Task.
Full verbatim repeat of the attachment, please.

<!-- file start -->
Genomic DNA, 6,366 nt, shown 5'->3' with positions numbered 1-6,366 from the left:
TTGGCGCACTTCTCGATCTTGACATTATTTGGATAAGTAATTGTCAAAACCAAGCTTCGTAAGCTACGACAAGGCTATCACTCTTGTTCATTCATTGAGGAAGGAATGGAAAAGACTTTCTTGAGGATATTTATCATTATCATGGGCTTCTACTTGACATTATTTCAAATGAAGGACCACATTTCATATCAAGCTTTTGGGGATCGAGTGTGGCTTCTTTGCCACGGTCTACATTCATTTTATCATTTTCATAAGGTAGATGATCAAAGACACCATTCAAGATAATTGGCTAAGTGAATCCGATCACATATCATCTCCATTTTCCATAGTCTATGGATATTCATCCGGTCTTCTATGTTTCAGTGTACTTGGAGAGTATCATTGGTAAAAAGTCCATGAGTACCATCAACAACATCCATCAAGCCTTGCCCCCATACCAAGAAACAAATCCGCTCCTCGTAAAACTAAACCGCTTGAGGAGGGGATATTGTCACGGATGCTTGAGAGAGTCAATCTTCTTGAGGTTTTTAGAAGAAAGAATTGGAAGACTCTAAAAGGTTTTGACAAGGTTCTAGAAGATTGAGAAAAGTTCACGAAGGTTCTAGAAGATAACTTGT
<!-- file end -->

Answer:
Genomic DNA, 6,366 nt, shown 5'->3' with positions numbered 1-6,366 from the left:
TTGGCGCACTTCTCGATCTTGACATTATTTGGATAAGTAATTGTCAAAACCAAGCTTCGTAAGCTACGACAAGGCTATCACTCTTGTTCATTCATTGAGGAAGGAATGGAAAAGACTTTCTTGAGGATATTTATCATTATCATGGGCTTCTACTTGACATTATTTCAAATGAAGGACCACATTTCATATCAAGCTTTTGGGGATCGAGTGTGGCTTCTTTGCCACGGTCTACATTCATTTTATCATTTTCATAAGGTAGATGATCAAAGACACCATTCAAGATAATTGGCTAAGTGAATCCGATCACATATCATCTCCATTTTCCATAGTCTATGGATATTCATCCGGTCTTCTATGTTTCAGTGTACTTGGAGAGTATCATTGGTAAAAAGTCCATGAGTACCATCAACAACATCCATCAAGCCTTGCCCCCATACCAAGAAACAAATCCGCTCCTCGTAAAACTAAACCGCTTGAGGAGGGGATATTGTCACGGATGCTTGAGAGAGTCAATCTTCTTGAGGTTTTTAGAAGAAAGAATTGGAAGACTCTAAAAGGTTTTGACAAGGTTCTAGAAGATTGAGAAAAGTTCACGAAGGTTCTAGAAGATAACTTGT